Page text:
A Political Education

Attending college is a fundamentally political act.

By Andrew Nicotra Reilly

The Class of 2021 is all but finalized at this point. This year has certainly been tumultuous for the University, specifically because of its stance on free speech in light of the Trump administration. There was the letter that distanced the University from trigger warnings and safe spaces, controversial speakers like Sean Spicer and Corey Lewandowski, and plenty of heated discussions about history professor Rachel Fulton Brown’s affinity for Milo Yiannopoulos. Time and again, the University has deferred to free speech as a catch-all defense against any and all attacks on its decisions and actions. These campus controversies presumably factored into the considerations prospective students have made in deciding to enroll here. For some, the University’s free speech policy is disconcerting, and many newly enrolled students likely made their decision in spite of the University’s unbending determination to allow any and all voices to be potentially legitimized. Many students might even be arriving at UChicago with the explicit goal of creating safe spaces in a setting where these spaces have been institutionally discredited. For another subset of students, it is exactly these opinions that drew them here. In all likelihood, there is also a large subset of students who believe such policies don’t affect them or have not considered their implications at all when making their decision to attend UChicago. However, all students, even those who claim to be utterly uninvolved in politics, remain entrenched in the political arena merely by choosing to attend UChicago.

Thus, there is something that needs to be made clear to all new and current students—attending college is an expressly political statement. Moreover, every major and field of study has political implications. It is often believed that some majors fall out of the purview of politics. However, the political context in which you gain, and then apply, your knowledge is what gives your study political importance. For example, many might claim that becoming a pre-med is an inherently apolitical choice and that doctors simply provide their services, which are detached from the political realm. However, there are many applications of medicine that have profoundly political implications. Pursuing a medical career in public health is a very different use of a medical degree than going into private practice, for instance. How you focus your studies and then how you choose to apply your skills are vital determinants of your own political positioning in this world.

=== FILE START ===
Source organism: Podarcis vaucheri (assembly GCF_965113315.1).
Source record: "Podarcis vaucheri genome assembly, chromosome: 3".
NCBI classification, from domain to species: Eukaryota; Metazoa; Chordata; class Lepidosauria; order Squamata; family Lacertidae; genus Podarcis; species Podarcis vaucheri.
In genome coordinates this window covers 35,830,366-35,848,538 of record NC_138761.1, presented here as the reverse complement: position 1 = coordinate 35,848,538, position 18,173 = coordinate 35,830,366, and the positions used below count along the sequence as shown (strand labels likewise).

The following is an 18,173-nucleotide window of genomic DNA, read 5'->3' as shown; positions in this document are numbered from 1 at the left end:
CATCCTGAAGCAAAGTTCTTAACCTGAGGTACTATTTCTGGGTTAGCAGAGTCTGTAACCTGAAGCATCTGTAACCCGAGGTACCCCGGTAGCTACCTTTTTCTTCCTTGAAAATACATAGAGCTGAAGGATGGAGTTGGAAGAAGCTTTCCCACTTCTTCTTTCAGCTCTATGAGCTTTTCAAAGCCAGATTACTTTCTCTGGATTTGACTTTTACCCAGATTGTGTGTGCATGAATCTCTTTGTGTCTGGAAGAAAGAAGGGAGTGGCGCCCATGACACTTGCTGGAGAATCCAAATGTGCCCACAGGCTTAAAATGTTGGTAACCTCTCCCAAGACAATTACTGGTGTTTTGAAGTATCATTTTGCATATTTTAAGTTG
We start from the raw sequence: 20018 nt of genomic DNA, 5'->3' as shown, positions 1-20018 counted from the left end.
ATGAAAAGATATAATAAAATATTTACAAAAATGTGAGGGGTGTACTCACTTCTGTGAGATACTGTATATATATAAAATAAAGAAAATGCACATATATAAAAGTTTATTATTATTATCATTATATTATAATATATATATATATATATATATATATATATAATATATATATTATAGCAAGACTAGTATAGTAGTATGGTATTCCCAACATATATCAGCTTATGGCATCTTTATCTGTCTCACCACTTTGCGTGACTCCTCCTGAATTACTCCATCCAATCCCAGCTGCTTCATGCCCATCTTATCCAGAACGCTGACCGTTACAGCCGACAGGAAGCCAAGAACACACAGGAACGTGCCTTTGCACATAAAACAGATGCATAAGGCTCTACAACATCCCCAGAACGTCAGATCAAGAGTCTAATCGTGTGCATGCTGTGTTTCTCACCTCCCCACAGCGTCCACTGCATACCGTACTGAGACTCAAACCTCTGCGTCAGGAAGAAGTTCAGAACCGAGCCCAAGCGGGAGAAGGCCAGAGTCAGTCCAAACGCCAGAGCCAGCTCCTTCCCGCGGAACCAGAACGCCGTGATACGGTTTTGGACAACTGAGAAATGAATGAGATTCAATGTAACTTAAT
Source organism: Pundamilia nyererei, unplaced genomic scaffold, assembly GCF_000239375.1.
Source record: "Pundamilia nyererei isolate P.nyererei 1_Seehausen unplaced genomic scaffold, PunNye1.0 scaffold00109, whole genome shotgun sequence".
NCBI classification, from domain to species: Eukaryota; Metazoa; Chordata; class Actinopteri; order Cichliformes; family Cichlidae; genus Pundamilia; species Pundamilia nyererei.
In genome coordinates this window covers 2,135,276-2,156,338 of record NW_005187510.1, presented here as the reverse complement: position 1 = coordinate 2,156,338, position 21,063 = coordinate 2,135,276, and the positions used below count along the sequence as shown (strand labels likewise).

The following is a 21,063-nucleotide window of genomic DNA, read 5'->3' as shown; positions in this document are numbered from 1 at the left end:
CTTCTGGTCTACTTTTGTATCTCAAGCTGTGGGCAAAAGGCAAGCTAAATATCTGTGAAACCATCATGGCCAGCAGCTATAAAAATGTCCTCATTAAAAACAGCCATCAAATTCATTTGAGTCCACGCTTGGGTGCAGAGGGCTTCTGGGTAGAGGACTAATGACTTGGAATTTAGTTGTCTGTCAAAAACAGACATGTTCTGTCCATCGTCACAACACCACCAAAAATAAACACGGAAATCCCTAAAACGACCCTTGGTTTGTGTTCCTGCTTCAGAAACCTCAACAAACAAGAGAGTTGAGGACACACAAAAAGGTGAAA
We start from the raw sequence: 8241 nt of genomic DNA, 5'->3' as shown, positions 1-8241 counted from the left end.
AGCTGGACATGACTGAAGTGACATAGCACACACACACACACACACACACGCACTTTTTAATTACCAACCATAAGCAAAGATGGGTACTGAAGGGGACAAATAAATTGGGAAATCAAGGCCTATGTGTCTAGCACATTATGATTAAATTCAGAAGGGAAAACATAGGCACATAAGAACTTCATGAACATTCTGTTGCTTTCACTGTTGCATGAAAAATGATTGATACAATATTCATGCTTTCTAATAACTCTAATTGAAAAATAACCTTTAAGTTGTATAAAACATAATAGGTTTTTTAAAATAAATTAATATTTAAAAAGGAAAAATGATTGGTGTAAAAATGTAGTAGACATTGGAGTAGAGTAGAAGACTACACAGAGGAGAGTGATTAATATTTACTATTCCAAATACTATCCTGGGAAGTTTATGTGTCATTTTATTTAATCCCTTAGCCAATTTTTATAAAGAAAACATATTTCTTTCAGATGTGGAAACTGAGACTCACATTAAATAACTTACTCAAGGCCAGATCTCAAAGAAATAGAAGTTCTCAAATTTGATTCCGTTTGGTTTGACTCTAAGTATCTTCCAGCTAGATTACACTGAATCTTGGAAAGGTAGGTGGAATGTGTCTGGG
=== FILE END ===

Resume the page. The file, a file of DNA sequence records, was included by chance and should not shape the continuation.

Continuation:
College attendance in general involves undeniable political significance. Simply the fact that you are able to come to college is a signifier of privilege. Privilege takes many forms, but at its core, college is a signifier of academic privilege, and often socioeconomic privilege as well. Having privilege is not something to be ashamed of but instead something to remain cognizant of, especially in an academic setting that can often feel divorced from politics. You do not attend college by accident, but rather, you make a choice to attend college, ultimately because you believe it will make you better off in the future. Many people do not have that same luxury, so we must always be aware of this fact. These are things the Class of 2021 should be aware of. No matter what controversial events enrapture the campus or what major any individual student decides to pursue, college necessarily remains political. Every moment you spend at this (or any) university, is one that has deep political implications, and this fact deserves careful examination from incoming students.

Andrew Nicotra Reilly is a third-year in the College majoring in economics and political science.